Between juggling to-do lists, dodging daily battles with your boss and power struggle woes, it’s little wonder that around 15.4 million days were lost last year due to work-related stress and anxiety.
But burn-out is now an officially recognised medical condition, according to the World Health Organisation (WHO).
Yep, according to the International Classification of Diseases, or the ICD-11, the organisation’s handbook which guides medical providers in diagnosing diseases, burn-out has been added to the catalog.
It will become officially recognised globally in 2022, which will help enable medical experts diagnose someone suffering from the condition.
What is burn-out?
The WHO describes burn-out as “chronic workplace stress that has not been successfully managed,” along with three defining symptoms:
feelings of energy depletion or exhaustion;
increased mental distance from one's job, or feelings of negativism or cynicism related to one's job; and
reduced professional efficacy
Sounds like most of us, right? But according to experts there is a difference between feeling stressed and being burnt out.
"Burn-out is the result of prolonged stress - the signs and symptoms present in the same way as stress but are more extreme,” explains Dominique Antiglio, Sophrologist and author of The Life-Changing Power of Sophrology.
“For example, with stress, you may feel tired most days, however, with burnout, you are more likely to feel exhausted perhaps to the point where you cannot get out of bed.”
And burn-out is a lot more common than you might think.
The Mental Health Foundation found that 74% of Brits had at some point, over 2018, felt so stressed they were "overwhelmed or unable to cope".
Antiglio says that when you are stressed, it is natural to feel low on energy and motivation, whereas when you're suffering from burn-out, you can become completely detached from your daily activities.
”During times of stress, you might lose the joy of meeting with friends and family, but when you are burnt out, you may feel negative about meeting at all and avoid interaction, and unable to cope with your environment,” she explains.
And extreme stress doesn’t just affect our mental wellbeing. It can have a bearing on our overall health too, with 62% of people reporting that stress has affected their health and 67% per cent of people believing their body reacts physically to stress, causing them to suffer more headaches, stomach discomfort, colds, skin flare-ups and sore throats.
Burn-out can impact your sleep too.
“If you're having difficulty sleeping, it could progress to insomnia where you're so exhausted that you can no longer sleep,” explains Antiglio.
“Emotional outbursts and inability to control anger can also be signs. Physically, burnout can manifest as palpitations, a tight chest, and a lack of energy and strength, difficulty breathing or spells of dizziness."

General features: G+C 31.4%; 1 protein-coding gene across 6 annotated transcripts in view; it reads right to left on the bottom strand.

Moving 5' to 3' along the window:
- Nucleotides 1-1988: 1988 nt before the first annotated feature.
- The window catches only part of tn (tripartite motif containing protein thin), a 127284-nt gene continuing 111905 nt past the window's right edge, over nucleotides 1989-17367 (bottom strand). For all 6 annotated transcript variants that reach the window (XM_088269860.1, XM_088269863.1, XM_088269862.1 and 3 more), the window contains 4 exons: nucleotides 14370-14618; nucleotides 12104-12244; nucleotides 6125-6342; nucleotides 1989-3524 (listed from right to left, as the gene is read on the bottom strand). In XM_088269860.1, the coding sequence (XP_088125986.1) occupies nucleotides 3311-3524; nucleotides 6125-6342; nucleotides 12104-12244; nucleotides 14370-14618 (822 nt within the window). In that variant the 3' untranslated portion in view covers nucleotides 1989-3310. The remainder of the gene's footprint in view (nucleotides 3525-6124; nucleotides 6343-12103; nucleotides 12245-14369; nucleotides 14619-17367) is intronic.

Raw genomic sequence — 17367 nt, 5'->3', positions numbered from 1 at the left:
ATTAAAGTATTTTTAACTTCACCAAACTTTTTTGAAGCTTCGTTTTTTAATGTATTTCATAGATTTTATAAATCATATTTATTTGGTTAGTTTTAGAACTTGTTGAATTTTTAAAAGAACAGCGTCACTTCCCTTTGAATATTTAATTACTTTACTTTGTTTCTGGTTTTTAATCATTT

Who is more at risk?
According to Gerard Barnes, Chief Executive, Smart TMS individuals working in certain professions, where workers are more frequently exposed to disasters or other stressful events, may be at a higher risk of developing work-related psychological trauma or burn-out.
“However, as the UK’s working environment increases in its exposure to stress and work-life imbalance, burn-out is now - more commonly - a combination of extreme tiredness, loss of engagement with the job and a sense of ineffectiveness or failure which is caused by chronic work related stress.”
How can you prevent burn-out?
Antiglio recommends that if you are feeling burnt out the first port of call should be to see your GP.
But there are some other supporting methods you can try to help you feel more calm and relaxed including taking some time out.
Easier said than done when your inbox is off the scale and your boss wants that report, like, yesterday, but sometimes you just need to take some time out.
According to recent stats more than a fifth of Brits say they work more than 50 hours a week, leading to increase in cases of stress, anxiety and depression, so it’s vital we take time away from the office both physically and mentally.
“Create some space each day to rest,” suggests Antiglio. “Even if you're not doing anything special, it's the intent of booking that time in that puts you on the path to reclaiming your time."
Antiglio also recommends giving sophrology a go. The relaxation technique uses breathwork, gentle movement and visualisation techniques to help build up your confidence, calm and energy again.
“If you are highly stressed, just 10 minutes of Sophrology a day can help you be more mindful of learning when to stop, rest and recharge so you can avoid progression to burnout,” she says.
The idea is that by helping you to become more mindful of your emotions and your mental and physical state you can more easily recognise when you’re being pushed to your limits.
“This will allow you to better manage and spot the symptoms of burn-out to seek help early,” Antiglio says.
Emotional intelligence can also be an asset in terms of helping to manage your mental health.
“Having emotional intelligence means you are emotionally connected and aware of yourself, your needs, desires and limits, and are able to express them clearly,” explains Antiglio.
“It protects you from burnout as you can gain perspective on your situation and set good boundaries."
Gerard Barnes has some other suggestions for helping to combat burn-out at work.
“Physical exercise, hobbies that you find helpful for de-stressing, maintaining a disciplined and balanced work/life balance (leaving at 5pm/not bringing work home), confiding in peers, colleagues, spouses about work, spreading out holidays evenly during the year and maintaining a good level of self-care are all helpful ways to reduce/prevent work-related burn-out,” he says.